Knoxville is a sports town. Its sport of choice: University of Tennessee Volunteers football. And WVLT, whose call letters stand for "Vol Television," casts itself as the sports station in the football-hungry city. The Gray Television-owned CBS affiliate also produces the market's sole 7 p.m. newscast.
"We're the only station not in syndication at that time, which gives our local sales staff a chance to offer news product at a somewhat lower rate than at 5:30 or 6," says Sales Manager Tim Wagner. Plus, WVLT just picked up the market's UPN affiliation, which it will run on its digital channel.
Aside from its football fever, Knoxville, the 61st-largest TV market, is a placid media enclave.
WBIR, Gannett's NBC affiliate, dominates news ratings and takes the top spot in morning, prime time, late night and total day. In 2002, the station dropped The Oprah Winfrey Show
in favor of its own local lifestyle program Style, which pulls good viewer numbers. ABC affiliate WATE plays runner-up to WBIR in head-to-head news competition.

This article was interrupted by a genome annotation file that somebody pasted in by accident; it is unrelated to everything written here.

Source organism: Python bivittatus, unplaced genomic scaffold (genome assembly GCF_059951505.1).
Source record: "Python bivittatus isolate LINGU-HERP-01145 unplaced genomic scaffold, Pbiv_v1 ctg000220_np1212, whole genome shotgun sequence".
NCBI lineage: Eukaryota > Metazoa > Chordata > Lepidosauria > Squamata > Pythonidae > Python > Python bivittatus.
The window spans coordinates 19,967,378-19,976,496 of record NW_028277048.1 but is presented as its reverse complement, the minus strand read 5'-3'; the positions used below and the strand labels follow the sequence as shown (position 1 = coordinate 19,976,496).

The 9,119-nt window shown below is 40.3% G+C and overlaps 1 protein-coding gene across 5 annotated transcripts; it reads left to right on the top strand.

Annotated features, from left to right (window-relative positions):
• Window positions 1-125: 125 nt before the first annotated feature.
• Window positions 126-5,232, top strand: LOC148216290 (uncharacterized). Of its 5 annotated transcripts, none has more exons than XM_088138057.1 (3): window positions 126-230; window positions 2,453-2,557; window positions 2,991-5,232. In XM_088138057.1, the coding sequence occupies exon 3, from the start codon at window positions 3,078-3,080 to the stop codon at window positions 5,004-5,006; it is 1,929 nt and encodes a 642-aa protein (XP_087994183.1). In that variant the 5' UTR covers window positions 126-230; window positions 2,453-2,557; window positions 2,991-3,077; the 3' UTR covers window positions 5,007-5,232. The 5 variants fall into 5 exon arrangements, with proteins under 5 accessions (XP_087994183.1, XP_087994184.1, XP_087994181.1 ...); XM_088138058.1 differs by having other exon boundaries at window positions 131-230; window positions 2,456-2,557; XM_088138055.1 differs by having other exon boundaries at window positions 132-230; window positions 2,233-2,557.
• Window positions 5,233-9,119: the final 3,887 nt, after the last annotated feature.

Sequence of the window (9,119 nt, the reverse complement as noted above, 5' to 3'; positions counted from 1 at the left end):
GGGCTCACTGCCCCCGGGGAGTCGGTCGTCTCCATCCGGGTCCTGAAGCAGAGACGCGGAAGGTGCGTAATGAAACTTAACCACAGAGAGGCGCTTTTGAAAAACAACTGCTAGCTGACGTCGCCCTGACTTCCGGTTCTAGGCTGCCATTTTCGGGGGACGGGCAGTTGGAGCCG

"They tend to be much softer and feature-oriented in their coverage," says WATE News Director Aaron Ramey. "We are 100% news." WATE produces a 10 p.m. newscast for Raycom's Fox affiliate, WTNZ. Neither The WB-affiliated WBXX nor WPXK, a Pax station, airs any local-news programming.
Recently licensed fully digital high-definition WMAK is scheduled to begin broadcasts by Sept. 1 on channel 7.
Ad revenue for the first half of the year ran slightly ahead of 2003, Wagner says, with both local and national categories gaining strength. The rest of the year, however, looks iffy. "Third quarter is a little softer than a lot of us anticipated," he says. "But it's too early to give up on it."
On the cable front, Charter, Comcast and Knology Holdings divvy up the market. Cable penetration runs about 66%. Both Dish Network and DirecTV offer local stations via satellite, a popular service in this hilly terrain. About one in four Knoxville TV households is tied to a satellite receiver, above the national average.
Life here is easy and cheap. The most recent version of Places Rated Almanac
ranked Knoxville, with the nearby Great Smoky Mountains National Park, as the nation's most livable city, with a population under 1 million.